BofA joining the bears. It’ll be mild only if the Fed does not break something and it usually does. The other factor is the giant US inventory pile. Any destocking of size will turn a mild recession moderate.
Economic momentum has faded faster than expected
Our previous baseline outlook for the US economy featured a growth recession (e.g.,output growth remaining positive, but below our estimate of potential), but a number of forces have coincided to slow economic momentum more rapidly than we previously expected. Perhaps most worrisome to us is the trend in services spending, where revisions to prior data and incoming data, including from our BAC aggregated credit and debit card data, point to less momentum than we had been assuming.
Key headwinds include inflation and financial conditions
We think at least some of the decline in momentum in consumer spending is due to the“inflation tax.”With much of the recent rise in inflation coming from food and energy prices, commodities that face relatively inelastic demand in the short run, households may have less available for discretionary purchases. Financial conditions have also tightened, particularly in the mortgage market, where the spread of the 30y mortgage rate to the 10y US Treasury yield has risen sharply. The large run-up in home prices and higher mortgage rates have dented affordability, slowing home sales and housing starts.
No respite from Fed hikes this year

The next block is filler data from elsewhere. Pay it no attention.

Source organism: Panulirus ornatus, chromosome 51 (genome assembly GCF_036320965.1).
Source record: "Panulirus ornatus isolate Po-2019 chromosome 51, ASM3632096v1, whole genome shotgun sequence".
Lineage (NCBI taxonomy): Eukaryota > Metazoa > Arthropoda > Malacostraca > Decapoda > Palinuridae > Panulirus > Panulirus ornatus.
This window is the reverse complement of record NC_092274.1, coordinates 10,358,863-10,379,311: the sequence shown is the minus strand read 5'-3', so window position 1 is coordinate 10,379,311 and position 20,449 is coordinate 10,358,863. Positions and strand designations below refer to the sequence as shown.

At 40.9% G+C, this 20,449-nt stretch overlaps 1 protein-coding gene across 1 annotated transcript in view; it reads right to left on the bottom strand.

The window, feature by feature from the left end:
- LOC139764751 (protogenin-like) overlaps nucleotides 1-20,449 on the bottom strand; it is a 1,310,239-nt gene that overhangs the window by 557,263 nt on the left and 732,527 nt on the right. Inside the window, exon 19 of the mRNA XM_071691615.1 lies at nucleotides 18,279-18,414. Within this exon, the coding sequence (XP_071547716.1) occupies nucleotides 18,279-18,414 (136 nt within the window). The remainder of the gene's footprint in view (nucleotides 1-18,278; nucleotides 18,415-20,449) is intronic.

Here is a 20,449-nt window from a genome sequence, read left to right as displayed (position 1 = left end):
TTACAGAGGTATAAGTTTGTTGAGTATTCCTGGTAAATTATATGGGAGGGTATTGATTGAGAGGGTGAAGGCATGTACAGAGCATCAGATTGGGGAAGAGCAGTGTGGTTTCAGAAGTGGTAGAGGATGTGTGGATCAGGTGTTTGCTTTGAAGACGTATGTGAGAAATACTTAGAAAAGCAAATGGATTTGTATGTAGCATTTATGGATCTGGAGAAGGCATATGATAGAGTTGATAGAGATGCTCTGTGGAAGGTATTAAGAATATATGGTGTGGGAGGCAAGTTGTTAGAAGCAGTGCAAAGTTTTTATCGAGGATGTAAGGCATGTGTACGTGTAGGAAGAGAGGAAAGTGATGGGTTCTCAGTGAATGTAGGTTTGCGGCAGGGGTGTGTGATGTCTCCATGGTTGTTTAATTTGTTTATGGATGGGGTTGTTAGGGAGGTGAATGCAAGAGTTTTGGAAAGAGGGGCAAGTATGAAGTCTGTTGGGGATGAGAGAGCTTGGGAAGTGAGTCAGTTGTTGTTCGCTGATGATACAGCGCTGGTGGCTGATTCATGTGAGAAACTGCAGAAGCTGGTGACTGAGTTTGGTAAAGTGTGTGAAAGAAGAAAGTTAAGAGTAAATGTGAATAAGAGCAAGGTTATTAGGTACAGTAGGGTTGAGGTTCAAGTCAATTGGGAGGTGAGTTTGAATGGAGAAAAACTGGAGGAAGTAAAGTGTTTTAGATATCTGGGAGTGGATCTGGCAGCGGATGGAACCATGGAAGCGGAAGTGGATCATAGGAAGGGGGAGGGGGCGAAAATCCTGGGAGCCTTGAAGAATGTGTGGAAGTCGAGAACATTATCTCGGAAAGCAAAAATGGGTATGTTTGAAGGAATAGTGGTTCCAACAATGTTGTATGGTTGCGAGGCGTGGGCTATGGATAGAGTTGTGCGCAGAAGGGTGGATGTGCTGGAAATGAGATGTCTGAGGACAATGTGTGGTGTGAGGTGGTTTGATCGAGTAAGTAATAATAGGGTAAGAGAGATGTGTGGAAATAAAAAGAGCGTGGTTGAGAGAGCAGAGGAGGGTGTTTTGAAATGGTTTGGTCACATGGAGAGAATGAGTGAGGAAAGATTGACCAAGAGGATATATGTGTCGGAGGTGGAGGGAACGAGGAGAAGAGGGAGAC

The Fed has communicated its desire to restore price stability and a willingness to accept at least some pain in labor markets in the process. We look for the Fed to raise the target range for the federal funds rate to 3.25-3.5% by year-end, including another 75bp hike at the upcoming July FOMC meeting.
We forecast a mild recession, starting in 2H 2022
We now forecast a mild recession in the US economy this year and expect 4Q/4Q real GDP in 2022 to decline 1.4%, followed by an increase of 1.0% in 2023. In terms of labor markets, the combination of a moderate downturn this year and below-trend growth for much of next year pushes the unemployment rate 1pp higher from 3.6% currently to 4.6%. With a sharper slowdown penciled in and higher unemployment, our outlook calls for inflation to moderate somewhat faster than before. We look for headline PCE inflation to move lower to 4.9% in 2022 (4Q/4Q) and 2.5% in 2023. The equivalent numbers for core PCE are 4.1% and 2.9%, respectively. Our forecast puts inflation broadly in line with the Fed’s 2% mandate by the end of 2024.
Risks are skewed towards a soft landing
We think the most likely alternative to our baseline outlook includes a US economy that avoids a near-term slowdown and requires a second round of tightening, perhaps in late2023 or into 2024. If we are wrong in our reading of incoming data, particularly about the strength in spending on services, then we have likely erred in the direction of underestimating current momentum. If so, then the recovery is likely to persist with GDP growth slowing only modestly, leaving the Fed with more work to do at a later date.